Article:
“Well?” Judge Callahan prompted, thinking this interview is gonna take forever at this rate.

 

“You won’t tell anyone yet Judge Callahan?” Big Mac almost whispered.

 

“Tell what?” Judge Callahan was getting impatient.

 

“It’s a secret…for the moment, or at least until I get to New York and back.  Even my nephews don’t know yet – they’re Smith and Jones, mighty fine boys”.

 

“Has this anything to do with what happened here?  Judge Callahan tried to move the conversation along.

 

 “You see, I have to go to New York, taking Miss Jenny with me”. Big Mac continued.”

 

“Why New York?”  Judge Callahan wished he would hurry up and get to the point of this apparent sideline.

 

“That’s were Tiffanies is.  You see, Miss Jenny and I are getting married and Tiffinies is the best jewellers in the country.  We’re getting our rings specially made, with diamonds….”

 

“Mr McCreedy…” Judge Callahan interrupted “I’m not here to discuss your wedding arrangements.  Now if you please, perhaps you could explain why this town is in such mess?”

 

“The mess?” Big Mac was taken aback at being politely diverted back to the matters of importance.

 

“Oh, the town.  Boy, you know when I first saw Miss Jenny, the whole earth shook. “Big Mac continued.  “It must have shook for a good 5 minutes… you should have been here to see the devastation.  Buildings sliding blocks along, some even fell into big cracks in the ground…..amazing”.  The town folks were screaming and running everywhere. 

 

“An earthquake? Judge Callahan suggested.

 

“Yes, guess it was…but some folks believed that the Lord was punishing all the people for their dishonourable and unlawful lives.”

 

Judge Callahan sighed…and poured some of his beer into the tankard and took a sip.  He made some notes …leaving out any mention of Big Mac’s secret.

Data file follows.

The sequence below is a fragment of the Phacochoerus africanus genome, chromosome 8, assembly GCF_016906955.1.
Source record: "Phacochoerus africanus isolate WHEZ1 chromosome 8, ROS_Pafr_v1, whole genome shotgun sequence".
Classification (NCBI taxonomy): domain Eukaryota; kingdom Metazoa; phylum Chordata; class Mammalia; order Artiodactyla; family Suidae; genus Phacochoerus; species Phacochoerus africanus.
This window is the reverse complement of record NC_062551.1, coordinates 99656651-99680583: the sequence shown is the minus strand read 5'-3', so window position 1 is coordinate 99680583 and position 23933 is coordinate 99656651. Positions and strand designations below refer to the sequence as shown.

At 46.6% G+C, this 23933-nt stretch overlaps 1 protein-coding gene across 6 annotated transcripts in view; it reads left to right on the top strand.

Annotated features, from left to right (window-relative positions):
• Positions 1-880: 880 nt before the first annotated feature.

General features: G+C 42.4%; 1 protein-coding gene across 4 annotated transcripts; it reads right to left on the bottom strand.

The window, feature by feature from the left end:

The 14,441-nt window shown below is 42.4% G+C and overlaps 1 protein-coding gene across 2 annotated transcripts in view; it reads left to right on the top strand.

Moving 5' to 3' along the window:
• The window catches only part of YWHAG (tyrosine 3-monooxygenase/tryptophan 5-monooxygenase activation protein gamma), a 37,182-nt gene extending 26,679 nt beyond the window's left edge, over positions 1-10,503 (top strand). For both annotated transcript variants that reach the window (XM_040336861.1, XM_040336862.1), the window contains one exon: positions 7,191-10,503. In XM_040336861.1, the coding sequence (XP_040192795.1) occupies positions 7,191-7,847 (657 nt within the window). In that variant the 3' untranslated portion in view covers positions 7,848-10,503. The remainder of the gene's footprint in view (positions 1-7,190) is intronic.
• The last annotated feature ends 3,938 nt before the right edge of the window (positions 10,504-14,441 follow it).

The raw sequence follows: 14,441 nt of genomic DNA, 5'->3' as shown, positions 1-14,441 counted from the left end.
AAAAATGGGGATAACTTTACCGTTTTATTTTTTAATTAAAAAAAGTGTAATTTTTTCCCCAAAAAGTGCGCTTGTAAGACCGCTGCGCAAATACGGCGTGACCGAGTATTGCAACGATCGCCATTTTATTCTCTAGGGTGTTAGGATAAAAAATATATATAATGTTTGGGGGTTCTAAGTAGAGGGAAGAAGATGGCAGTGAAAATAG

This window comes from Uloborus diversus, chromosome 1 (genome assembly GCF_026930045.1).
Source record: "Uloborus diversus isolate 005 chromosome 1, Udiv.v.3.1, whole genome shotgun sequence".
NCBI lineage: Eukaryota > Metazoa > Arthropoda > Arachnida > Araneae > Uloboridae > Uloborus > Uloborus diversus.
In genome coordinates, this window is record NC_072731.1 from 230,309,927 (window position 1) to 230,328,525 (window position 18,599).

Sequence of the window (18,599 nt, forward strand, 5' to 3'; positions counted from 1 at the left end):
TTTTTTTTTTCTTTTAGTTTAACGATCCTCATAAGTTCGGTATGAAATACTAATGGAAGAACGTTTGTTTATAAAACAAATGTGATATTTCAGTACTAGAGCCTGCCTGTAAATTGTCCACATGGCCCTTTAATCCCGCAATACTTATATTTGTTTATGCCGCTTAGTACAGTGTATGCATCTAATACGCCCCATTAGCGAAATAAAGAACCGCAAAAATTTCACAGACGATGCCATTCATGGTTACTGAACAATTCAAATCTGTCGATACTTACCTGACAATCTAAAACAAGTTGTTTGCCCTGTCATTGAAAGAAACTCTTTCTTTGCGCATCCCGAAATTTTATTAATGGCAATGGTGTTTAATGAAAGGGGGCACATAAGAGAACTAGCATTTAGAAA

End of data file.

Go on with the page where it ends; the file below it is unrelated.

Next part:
“What about the fires?” Judge Callahan asked once refreshed and Big Mac had finished relighting his cigar.

 

“Fires?”  Big Mac queried.  “Oh, those.  Some of the boys thought it would be a good idea to make some firecrackers to celebrate the hanging being called off.  You see, Sheriff Trevors is a good friend of theirs.”

 

Big Mac laughed.  “Stupid men, stupid, they were.”

 

“Who?” Judge Callahan enquired.

 

“Wheat and that so called detective Harry Briscoe.  Amazing they didn’t blow themselves to pieces.  My nephews, Smith and Jones, very fine boys, tried to talk them out of it, but they wouldn’t listen.”

 

“What happened?” Judge Callahan asked.

 

“Don’t rightly know Judge ….I just saw the mining supplies store blow high of the ground and land yards away.  Almost deafened me.”

 

Judge made a note to remind himself to ask Wheat and Harry about this when they came by for their interviews.

 

“How about Sheriff Trevors…what do you know about him?”  Judge thought it was time to move the  interview along as he wasn’t getting anywhere.

 

“Sheriff Trevors.  A great man, very honest.  Certainly not a murderer.  It was self defence.  The charges are false, he should have a retrial…no, an acquittal.”  Big Mac stated his view on the matter.  “He’s a good friend of my nephews, Smith and Jones, very fine boys…”

 

Judge Callahan signed…how many times had he heard that Smith and Jones were very fine boys.   Realising that Mr Patrick McCreedy may be full of his own importance didn’t really know much about what happened.  He made a few more notes and put the sheet of paper aside.

 

“That’ll be all for now Mr McCreedy, thanks for your time.  I may need to speak with you again.  So don’t leave town just yet.”  Judge Callahan stood up and held out his hand.  Big Mac shook his hand “Thank you Judge.  Miss Jenny and I will stay as long as you need”.  Big Mac flicked the ash from his cigar into the ashtray and made his departure.

 

Judge drank the rest of beer and shortly after there was another knock on the door.

 

“Enter”  he asked as he prepared another sheet of paper.